I need some help with the placement of the cities on a map of one of my continents. I'm not looking for opinions, but more for a reality check on how realistic it is in terms of where things are and should be. Below I'm going to list a few things about the map, and include a link to the map itself:

Distad is supposed to be a capital, but is blue like a port because I used the wrong color on accident.

  • Link to map here

  • The continent is located in a world with roughly medieval technology

  • The continent is located in the southern hemisphere

  • Magic exists in the world, but it isn't powerful enough to move mountains or anything.

  • Blue circles are ports

  • Purple circles are capitals

  • Gray circles are regular cities

  • Brown circles (or, circle, in this case) are towns

So, taking in the above information and the map into account, I am asking you the following questions:

  • How realistic are my borders?

  • How realistic are my city placements?

  • 1
    $\begingroup$ Alsakubraa seems centred on the river in the desert, while its neighbour to the north isn't. If that's the case it seems slightly unusual that Alsakubraa doesn't extend on the other side of the river. Presumably the river creates fertile land on the north bank too? Big rivers in deserts tend to be centres of civilisations rather than borders (Niger, Nile, Transoxonia, Mesopotamia). How and why does Alsakubraa's northern neighbour exert its influence right to the river? I might be tempted to redraw that one. I also wonder why on the eastern landmass neither power exerts control over the hills? $\endgroup$
    – Kolbítr
    Jul 21, 2017 at 18:30
  • $\begingroup$ It's a big range of hills. $\endgroup$ Jul 21, 2017 at 18:31
  • $\begingroup$ The reason Alsakubraa doesn't extend northwards is because they recently lost territory to the Morizari. The Morizari Desert is also a separate desert from the Alsakubraan Desert, as the Morizari Desert is flat and the Alsakubraan Desert is filled with dunes. The Morizari are kind of an expy of the Mongolians, in that they are mostly nomadic except for those few cities. Also, there isn't really any other barriers to put the southern border. $\endgroup$ Jul 21, 2017 at 18:54
  • $\begingroup$ Related: worldbuilding.stackexchange.com/q/23820/627 $\endgroup$
    – HDE 226868
    Jul 21, 2017 at 18:59
  • $\begingroup$ Also, as for the range of hills, that hasn't been claimed because it is considered a sort of neutral zone for religious reasons. People live there, it just isn't considered a part of either kingdom. As for the capitals in the mountains, which ones are you referring to? Edit: also, forgot to mention, but there are two cities in the hill range, they're just hard to see because they're gray. $\endgroup$ Jul 21, 2017 at 19:07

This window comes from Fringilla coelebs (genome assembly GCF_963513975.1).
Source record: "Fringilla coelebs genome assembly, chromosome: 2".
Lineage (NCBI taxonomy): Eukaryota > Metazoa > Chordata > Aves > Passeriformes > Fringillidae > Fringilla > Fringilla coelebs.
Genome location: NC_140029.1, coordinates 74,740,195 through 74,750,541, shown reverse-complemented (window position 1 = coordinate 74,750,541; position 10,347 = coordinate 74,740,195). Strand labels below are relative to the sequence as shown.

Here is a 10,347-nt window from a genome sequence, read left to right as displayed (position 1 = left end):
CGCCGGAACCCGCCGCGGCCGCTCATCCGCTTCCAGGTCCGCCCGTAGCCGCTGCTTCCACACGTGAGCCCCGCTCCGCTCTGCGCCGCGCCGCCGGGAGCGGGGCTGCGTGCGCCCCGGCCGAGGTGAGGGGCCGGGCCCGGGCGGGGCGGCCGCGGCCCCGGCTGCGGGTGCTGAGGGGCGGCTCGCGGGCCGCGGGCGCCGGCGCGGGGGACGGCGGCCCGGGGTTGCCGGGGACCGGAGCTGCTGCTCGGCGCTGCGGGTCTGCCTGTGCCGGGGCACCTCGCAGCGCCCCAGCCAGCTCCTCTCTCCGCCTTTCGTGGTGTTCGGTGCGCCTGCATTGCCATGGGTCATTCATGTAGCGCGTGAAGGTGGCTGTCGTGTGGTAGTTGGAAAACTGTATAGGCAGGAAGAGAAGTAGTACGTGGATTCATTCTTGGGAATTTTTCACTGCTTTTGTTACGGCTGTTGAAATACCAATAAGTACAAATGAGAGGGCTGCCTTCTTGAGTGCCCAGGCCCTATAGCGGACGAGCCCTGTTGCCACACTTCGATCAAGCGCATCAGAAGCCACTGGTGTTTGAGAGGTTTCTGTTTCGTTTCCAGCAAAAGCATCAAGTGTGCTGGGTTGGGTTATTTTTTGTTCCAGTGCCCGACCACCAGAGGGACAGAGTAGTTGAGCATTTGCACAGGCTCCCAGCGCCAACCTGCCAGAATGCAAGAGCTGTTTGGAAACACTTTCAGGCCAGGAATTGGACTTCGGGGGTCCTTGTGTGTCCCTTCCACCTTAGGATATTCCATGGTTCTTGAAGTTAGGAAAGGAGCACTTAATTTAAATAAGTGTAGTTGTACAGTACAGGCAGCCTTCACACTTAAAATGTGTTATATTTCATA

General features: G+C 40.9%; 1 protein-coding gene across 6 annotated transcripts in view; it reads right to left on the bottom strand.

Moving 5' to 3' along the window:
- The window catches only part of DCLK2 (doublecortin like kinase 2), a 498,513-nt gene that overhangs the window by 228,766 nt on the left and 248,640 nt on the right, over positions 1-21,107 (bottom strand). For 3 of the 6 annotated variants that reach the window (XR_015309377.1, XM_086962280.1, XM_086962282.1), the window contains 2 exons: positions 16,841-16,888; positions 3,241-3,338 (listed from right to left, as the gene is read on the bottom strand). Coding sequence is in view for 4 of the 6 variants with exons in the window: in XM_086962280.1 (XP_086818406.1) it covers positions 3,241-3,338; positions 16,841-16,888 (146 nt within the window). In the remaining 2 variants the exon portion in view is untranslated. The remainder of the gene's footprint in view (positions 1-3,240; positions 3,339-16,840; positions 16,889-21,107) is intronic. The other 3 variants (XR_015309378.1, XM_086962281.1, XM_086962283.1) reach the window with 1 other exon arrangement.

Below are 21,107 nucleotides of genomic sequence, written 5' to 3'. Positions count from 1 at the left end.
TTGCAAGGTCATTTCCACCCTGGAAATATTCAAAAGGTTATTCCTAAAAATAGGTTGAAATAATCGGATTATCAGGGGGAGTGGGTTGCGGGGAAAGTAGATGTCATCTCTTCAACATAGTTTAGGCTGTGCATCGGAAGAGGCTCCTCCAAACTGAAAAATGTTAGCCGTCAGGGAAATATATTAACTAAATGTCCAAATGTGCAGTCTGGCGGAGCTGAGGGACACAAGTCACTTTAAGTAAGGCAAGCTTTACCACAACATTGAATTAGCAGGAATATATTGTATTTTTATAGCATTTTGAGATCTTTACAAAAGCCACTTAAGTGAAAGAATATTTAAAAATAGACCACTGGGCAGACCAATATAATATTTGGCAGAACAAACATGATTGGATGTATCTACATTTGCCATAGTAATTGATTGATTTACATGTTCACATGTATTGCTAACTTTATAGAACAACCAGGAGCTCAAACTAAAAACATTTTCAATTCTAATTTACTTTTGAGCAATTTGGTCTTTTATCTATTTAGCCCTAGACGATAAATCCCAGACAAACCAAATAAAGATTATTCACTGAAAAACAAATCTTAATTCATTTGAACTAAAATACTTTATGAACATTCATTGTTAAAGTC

3 Answers 3


When placing and naming civilization markers on a map, we can follow some basic rules.

Where rivers reach the coast, there will typically be at least some amount of tidal estuary and delta, so the coast should angle in a little there; unlike most bays, these will be sharp rather than rounded. Urbintor is a good example.

Humans live on the water, and on trade routes, so the first (and probably oldest) cities should go anywhere a river joins the sea, like Markal, Porlat, Kesidi, Mestas, and Urbintor again - great trade and fishing.

River forks are also good places for trade and water, too, as well as being nicely defensible, protected on two sides by a natural "moat": in this map, this seems to be one of the main reasons for placing cities.

There's a great sheltered bay with two rivers leading from it, leading to Bloodhill and Latale. This bay would normally become a huge city pretty fast, unless there's a good reason for it not to. Probably the biggest in that continent.

Bays are caused by erosion from the sea, so will typically be rounded (no examples on this map), rather than pointy (Distad, Dalere, Vantia City, Turrum, Minra, Dongan, Montibem, Pordeut, Todora, Estreor, Porlaba, Eastport...), unless they are fjords between two mountain ranges. Fjords will typically end in at least a short river.

Names mean things, and those things get used in multiple other names: in Pordeut, Porlaba, Porlat - I'd suspect that the "por" is a degradation of "port", and "lat" has some meaning, as it's also seen in Latale.

Eastport shows the word non-degraded, showing regional differences, which is nice. The same region (Kingsland) has BloodHill - that region seems defined by readable Englishy names. My suspicion is that this will be where the heroes will start out, and venture into more foreign-sounding places. A bit tropey, if so, but not a terrible thing.